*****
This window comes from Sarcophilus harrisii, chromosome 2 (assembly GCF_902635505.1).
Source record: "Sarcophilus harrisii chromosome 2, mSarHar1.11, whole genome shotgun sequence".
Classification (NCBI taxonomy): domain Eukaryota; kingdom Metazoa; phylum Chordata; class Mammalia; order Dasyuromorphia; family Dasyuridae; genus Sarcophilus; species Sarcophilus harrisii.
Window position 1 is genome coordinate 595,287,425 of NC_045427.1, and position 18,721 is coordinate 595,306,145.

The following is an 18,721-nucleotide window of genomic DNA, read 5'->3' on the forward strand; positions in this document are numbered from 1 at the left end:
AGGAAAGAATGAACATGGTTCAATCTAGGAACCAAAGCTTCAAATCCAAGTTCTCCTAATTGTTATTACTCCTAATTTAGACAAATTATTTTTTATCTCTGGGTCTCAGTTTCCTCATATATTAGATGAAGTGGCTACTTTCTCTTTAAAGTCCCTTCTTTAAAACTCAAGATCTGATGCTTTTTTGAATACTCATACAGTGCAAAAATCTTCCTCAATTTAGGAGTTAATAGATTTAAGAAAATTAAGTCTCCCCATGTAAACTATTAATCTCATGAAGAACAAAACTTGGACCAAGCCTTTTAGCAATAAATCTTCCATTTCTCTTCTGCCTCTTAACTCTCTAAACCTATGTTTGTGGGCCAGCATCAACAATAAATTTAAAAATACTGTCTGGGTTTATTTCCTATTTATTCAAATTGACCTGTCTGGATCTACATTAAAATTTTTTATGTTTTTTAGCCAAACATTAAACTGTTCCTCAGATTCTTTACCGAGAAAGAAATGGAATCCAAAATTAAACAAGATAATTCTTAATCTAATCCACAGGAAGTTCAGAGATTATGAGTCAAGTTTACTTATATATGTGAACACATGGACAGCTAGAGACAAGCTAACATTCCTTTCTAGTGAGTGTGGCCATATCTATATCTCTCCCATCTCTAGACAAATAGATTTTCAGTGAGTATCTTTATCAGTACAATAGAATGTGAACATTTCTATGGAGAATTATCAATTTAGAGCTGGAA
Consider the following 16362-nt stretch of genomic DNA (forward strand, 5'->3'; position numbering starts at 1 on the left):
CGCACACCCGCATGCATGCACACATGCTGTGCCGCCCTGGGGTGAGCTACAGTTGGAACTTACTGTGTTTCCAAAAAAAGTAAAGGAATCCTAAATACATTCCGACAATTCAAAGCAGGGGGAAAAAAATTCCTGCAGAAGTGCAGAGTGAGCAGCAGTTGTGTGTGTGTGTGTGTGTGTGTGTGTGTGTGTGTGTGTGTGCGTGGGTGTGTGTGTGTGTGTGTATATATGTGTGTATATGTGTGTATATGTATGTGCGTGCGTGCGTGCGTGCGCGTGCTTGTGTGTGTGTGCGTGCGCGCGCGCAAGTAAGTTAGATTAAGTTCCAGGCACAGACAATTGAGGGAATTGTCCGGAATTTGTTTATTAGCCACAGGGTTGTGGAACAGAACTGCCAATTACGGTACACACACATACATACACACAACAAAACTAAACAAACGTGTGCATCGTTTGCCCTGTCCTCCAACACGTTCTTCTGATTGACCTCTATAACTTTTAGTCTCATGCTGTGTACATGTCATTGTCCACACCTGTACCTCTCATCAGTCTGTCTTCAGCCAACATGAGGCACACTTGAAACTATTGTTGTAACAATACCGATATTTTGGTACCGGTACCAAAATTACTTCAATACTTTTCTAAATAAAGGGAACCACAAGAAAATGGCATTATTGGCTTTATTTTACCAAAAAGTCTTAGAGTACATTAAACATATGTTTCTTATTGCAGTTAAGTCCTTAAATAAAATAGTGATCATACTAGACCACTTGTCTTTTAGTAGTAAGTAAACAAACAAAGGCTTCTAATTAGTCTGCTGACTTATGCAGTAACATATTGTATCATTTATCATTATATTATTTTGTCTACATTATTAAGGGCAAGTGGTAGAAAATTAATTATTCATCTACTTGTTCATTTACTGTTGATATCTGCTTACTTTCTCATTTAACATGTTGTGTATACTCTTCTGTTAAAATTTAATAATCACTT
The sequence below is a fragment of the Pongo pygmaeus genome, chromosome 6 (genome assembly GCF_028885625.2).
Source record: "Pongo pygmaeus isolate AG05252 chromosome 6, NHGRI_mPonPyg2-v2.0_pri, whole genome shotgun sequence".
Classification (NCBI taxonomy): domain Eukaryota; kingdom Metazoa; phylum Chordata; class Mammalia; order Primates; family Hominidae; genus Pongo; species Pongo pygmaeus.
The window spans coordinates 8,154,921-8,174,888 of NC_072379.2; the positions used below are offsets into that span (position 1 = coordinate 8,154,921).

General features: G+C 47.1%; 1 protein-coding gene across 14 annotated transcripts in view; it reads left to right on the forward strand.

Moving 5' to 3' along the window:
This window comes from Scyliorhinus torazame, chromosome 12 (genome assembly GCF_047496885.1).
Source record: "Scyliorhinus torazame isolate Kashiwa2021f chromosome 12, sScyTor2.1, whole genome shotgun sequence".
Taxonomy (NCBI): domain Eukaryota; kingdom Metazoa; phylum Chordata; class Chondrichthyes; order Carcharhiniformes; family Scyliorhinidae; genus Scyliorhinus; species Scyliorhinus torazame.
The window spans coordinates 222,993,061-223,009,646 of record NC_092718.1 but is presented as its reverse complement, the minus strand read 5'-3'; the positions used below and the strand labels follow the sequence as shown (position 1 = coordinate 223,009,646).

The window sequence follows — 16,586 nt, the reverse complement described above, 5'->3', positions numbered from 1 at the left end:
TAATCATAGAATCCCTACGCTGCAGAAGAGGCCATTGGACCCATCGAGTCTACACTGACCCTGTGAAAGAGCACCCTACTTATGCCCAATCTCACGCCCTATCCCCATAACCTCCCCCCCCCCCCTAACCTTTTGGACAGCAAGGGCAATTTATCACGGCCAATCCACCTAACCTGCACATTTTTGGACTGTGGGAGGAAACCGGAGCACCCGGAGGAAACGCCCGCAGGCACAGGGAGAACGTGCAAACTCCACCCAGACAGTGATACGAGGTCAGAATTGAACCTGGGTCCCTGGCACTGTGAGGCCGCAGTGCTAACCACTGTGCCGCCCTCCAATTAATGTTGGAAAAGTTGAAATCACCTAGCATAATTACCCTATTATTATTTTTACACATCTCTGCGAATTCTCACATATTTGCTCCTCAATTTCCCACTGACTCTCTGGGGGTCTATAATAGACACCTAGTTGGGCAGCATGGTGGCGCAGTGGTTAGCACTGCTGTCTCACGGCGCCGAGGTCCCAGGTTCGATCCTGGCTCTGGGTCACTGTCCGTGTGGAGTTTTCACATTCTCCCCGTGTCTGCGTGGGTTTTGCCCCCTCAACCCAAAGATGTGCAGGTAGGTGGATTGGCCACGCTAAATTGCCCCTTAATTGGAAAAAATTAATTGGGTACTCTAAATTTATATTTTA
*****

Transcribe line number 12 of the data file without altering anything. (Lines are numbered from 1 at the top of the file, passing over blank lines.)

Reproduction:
The window spans coordinates 8,154,921-8,174,888 of NC_072379.2; the positions used below are offsets into that span (position 1 = coordinate 8,154,921).